Your version of Democracy and our version are quite different. Our version means if the leader says something we say, “Yes, you are right!”
By the way, I just read that U.S. Troops, GI Joes, are recently deployed in Georgia, fighting against terrorism :- ), training Georgian “commandos” ;- ) called Special Operation Caspian Guard, and U.S. is spending 64 million dollars for their training. But do you have any idea who they are fighting against? Perhaps a villager to get access to his potato field to bury an oil pipeline? New government says we are approaching new democracy :- ) but we just have to wait.
I have some good news to report to you though. You will be happy to know that your own local Center for Democracy in Batumi enlarged their office after they evicted some families who were living in the east wing. They now also have purchased a modern air-conditioning unit which will be useful in the summer.
In other news: thousands of pigs died in my village last month. It was probably a conspiracy by the Turkish pork sellers because our scientists say that Georgian pigs have the best quality of meat. It won’t be a good kingkali year because there’s no pork to put in the noodle. But don’t be sad, Hillary. It’s nothing.
–Excerpted from Waiting for the Electricity by Christina Nichol. Copyright © 2014 by Christina Nichol. Published in 2014 by The Overlook Press, Peter Mayer Publishers, Inc. www.overlookpress.com. All rights reserved.
Late Night Library: Summarize your book in 10 words or fewer.
Christina Nichol: When we finally got electricity, our heart’s radiance conked out.
LNL: If this book were the lovechild of two others, who are its parents?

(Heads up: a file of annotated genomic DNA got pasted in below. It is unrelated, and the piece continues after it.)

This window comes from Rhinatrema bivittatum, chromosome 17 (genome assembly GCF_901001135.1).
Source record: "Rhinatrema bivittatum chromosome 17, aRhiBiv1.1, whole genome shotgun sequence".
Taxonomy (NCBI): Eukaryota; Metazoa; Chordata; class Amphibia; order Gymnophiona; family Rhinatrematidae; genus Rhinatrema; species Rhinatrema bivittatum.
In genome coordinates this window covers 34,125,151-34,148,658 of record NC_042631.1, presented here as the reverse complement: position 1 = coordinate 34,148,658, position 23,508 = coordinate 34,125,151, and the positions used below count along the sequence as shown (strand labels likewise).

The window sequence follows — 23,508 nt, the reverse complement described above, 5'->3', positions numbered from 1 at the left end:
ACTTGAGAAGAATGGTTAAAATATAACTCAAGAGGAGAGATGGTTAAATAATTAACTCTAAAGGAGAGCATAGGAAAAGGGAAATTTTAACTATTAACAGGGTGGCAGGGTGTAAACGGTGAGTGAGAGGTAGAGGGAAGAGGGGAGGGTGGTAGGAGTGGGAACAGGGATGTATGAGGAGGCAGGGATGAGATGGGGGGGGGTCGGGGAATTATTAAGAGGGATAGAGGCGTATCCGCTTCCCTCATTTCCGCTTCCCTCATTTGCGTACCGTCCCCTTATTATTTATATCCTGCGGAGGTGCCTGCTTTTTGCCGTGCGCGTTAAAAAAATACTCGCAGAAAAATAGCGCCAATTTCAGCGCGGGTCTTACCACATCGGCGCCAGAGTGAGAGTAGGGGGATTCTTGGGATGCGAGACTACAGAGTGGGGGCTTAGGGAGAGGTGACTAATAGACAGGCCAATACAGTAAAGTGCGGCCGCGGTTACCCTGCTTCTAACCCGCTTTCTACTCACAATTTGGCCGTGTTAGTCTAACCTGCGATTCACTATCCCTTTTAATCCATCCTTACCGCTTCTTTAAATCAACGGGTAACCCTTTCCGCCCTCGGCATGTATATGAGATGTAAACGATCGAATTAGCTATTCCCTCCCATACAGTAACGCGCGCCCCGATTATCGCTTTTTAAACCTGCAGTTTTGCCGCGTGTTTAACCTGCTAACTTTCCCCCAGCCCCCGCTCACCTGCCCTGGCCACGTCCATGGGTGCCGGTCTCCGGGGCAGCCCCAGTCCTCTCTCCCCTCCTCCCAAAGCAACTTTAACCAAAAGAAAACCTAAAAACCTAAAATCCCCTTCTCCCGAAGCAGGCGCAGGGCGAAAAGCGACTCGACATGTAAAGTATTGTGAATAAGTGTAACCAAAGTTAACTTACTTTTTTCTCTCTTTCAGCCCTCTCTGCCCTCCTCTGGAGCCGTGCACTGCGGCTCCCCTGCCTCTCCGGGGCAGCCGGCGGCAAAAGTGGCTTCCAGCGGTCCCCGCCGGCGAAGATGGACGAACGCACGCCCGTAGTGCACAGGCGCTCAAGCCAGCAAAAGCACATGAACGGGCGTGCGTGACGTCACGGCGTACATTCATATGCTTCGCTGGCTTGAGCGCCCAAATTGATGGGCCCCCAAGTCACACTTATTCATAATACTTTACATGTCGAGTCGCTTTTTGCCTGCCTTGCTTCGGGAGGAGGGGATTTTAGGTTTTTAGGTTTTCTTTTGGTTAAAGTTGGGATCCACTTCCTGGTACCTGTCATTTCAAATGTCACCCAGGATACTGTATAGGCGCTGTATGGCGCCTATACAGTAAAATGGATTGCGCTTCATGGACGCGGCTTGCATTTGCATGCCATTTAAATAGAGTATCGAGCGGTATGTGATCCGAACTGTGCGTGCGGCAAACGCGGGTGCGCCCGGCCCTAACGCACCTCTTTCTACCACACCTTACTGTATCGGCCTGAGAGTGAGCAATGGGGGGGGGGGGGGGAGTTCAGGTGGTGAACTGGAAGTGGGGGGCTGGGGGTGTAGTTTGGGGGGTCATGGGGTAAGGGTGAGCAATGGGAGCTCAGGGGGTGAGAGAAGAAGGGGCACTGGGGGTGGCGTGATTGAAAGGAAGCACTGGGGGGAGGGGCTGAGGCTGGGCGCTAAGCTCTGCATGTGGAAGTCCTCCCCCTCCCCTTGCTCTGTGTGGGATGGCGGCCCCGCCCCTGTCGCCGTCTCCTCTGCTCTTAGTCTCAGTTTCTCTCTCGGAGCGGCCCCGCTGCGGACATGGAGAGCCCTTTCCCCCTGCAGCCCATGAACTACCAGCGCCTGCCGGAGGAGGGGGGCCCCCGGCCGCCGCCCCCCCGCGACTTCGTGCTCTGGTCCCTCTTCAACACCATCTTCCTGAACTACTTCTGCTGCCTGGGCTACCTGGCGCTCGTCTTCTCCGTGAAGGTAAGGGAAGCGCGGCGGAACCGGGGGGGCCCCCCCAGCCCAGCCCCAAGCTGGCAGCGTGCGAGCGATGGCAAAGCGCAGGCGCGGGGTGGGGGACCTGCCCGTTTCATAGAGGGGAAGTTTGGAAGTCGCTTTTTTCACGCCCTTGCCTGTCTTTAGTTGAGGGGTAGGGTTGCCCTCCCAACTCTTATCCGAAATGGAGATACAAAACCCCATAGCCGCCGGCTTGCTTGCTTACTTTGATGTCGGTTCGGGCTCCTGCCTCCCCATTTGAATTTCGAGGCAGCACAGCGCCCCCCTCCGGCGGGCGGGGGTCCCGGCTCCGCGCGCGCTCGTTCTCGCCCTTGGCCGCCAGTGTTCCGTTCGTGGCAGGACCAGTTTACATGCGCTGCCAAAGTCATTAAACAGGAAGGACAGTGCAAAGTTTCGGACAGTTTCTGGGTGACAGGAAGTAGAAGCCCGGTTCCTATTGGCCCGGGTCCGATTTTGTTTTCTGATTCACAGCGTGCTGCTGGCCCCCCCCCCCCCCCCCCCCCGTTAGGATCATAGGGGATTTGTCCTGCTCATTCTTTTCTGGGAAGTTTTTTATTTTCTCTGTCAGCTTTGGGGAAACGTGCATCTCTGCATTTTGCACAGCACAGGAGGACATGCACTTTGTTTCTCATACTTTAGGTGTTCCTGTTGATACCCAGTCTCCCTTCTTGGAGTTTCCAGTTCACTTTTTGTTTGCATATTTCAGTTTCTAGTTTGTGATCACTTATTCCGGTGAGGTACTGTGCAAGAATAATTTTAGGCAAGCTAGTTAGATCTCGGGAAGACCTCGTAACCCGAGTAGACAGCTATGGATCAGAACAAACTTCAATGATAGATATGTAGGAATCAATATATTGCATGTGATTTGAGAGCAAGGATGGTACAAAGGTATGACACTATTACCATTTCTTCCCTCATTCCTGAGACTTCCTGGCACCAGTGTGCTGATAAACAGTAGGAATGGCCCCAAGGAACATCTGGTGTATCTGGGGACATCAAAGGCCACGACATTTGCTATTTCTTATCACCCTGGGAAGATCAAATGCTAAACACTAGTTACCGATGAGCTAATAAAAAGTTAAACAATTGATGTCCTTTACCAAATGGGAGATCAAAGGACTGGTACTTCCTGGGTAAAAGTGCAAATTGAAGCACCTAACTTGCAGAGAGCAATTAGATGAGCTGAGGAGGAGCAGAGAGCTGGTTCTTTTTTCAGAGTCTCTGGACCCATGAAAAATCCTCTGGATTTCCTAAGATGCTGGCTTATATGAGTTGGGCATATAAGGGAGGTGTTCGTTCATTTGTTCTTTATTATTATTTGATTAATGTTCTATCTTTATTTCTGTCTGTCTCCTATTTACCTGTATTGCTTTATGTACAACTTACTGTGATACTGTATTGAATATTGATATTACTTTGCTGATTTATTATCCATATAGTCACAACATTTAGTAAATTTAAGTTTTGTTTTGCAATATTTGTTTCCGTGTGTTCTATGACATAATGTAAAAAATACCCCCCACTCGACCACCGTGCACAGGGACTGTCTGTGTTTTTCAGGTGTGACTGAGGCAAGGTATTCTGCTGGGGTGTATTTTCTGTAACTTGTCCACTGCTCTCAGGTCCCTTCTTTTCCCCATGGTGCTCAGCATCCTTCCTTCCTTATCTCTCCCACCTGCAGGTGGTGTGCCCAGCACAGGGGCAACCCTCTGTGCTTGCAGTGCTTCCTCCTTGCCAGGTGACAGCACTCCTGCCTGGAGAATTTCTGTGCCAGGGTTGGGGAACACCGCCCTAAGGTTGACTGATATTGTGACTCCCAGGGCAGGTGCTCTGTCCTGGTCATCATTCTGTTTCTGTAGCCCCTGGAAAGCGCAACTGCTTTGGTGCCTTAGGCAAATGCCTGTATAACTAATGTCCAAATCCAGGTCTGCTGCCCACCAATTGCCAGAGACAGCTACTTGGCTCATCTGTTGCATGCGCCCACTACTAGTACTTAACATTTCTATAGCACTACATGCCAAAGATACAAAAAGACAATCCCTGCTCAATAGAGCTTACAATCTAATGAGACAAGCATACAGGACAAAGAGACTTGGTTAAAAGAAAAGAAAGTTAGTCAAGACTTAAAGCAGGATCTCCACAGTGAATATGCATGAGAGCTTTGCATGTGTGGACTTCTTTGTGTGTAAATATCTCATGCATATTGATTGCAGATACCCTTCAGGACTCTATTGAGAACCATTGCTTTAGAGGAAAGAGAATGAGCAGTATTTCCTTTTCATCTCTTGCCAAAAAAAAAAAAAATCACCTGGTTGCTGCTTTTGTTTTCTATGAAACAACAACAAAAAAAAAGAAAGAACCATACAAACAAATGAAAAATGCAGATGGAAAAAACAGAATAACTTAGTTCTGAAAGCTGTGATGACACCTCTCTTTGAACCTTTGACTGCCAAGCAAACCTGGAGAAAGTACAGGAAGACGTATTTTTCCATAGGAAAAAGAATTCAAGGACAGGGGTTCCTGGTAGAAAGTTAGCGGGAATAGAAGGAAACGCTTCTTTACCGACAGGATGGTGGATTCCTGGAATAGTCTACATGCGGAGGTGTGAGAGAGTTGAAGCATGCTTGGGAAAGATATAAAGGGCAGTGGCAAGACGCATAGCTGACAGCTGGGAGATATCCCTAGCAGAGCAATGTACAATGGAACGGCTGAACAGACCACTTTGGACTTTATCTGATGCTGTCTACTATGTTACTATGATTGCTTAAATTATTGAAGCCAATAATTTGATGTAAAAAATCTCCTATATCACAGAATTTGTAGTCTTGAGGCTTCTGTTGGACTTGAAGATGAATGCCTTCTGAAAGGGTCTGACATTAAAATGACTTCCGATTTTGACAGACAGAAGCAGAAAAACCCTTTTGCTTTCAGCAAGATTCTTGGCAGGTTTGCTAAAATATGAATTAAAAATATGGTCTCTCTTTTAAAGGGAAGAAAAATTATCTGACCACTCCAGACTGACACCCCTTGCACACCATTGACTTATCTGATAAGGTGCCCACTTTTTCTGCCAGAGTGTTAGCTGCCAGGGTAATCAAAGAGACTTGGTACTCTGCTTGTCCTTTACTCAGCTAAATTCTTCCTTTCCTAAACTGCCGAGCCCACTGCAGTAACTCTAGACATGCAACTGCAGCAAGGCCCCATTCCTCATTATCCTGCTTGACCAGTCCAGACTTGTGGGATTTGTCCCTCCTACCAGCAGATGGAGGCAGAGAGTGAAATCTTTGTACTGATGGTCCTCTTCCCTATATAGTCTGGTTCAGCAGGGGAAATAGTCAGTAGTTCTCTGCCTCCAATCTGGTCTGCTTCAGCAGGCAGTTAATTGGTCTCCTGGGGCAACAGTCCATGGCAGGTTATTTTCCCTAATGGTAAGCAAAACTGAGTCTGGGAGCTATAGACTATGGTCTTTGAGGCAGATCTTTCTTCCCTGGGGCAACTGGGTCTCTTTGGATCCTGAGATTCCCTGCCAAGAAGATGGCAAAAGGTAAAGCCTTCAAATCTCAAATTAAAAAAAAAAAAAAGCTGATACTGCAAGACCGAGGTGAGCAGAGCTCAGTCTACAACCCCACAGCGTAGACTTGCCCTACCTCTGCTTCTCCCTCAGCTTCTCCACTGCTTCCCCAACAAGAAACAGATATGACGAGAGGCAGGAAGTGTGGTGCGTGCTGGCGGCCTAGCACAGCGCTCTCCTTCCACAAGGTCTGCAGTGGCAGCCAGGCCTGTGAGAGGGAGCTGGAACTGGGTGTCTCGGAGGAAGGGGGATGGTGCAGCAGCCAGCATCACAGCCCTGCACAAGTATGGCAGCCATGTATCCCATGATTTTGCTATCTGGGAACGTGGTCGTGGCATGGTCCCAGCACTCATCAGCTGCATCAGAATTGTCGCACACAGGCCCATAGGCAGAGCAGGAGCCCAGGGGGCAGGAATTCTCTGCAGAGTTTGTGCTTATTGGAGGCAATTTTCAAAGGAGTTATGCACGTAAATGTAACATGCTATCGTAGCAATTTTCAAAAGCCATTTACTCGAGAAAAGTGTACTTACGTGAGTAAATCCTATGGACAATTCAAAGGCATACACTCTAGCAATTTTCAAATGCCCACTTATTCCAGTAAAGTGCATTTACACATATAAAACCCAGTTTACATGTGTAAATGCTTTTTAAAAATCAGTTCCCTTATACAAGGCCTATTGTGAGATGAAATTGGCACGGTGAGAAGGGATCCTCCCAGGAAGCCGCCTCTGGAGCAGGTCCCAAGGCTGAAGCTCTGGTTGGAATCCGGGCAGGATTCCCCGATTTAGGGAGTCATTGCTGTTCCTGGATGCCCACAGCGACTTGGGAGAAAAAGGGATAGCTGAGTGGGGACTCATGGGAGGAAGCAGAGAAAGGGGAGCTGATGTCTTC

CN: Fazil Iskander’s Tales of Chegem, a collection of hilariously told village tales from the former Soviet republic of Abkhazia, and, probably, Erma Bombeck’s, The Grass is Always Greener Over the Septic Tank.
LNL: What ingredients go into the recipe of your writing style?
CN: Though my writing is not necessarily a hippie product, the most important ingredient is the same as the last one in the list of ingredients in a bottle of kombucha: love. Love is the real work. Good writing is the residue.
LNL: Name one book you wish you could read again for the first time.
CN: Love in the Time of Cholera because that book infused the days with a kind of hallucinogenic love spell, the way you feel after eating too much rhubarb (because high doses are toxic).
LNL: Answer a question you wish people would ask you about writing.
CN: Here is a question someone did ask me but that I wish I had answered differently: “There hasn’t been a woman novelist as funny as you since perhaps Flannery O’Connor. Why are humor and satire so uncommon in women writers?” My answer should have been, “But women ARE funny. Many people just don’t want to admit it because humor is destabilizing. If too many women expressed their inner humor, who knows what could happen!”
Get a copy of Waiting for Electricity at IndieBound.
Christina Nichol won the 2012 Rona Jaffe Foundation Writer’s Award. Nichol grew up in the Bay Area, studied at the University of Oregon, and received her MFA from the University of Florida. She has traveled widely, worked for nonprofit film companies, and taught English in India, South Korea, Kyrgystan, Kazakhstan, Kosovo, and, of course, Georgia. Her work has been published in Harper’s, Guernica, and Lucky Peach.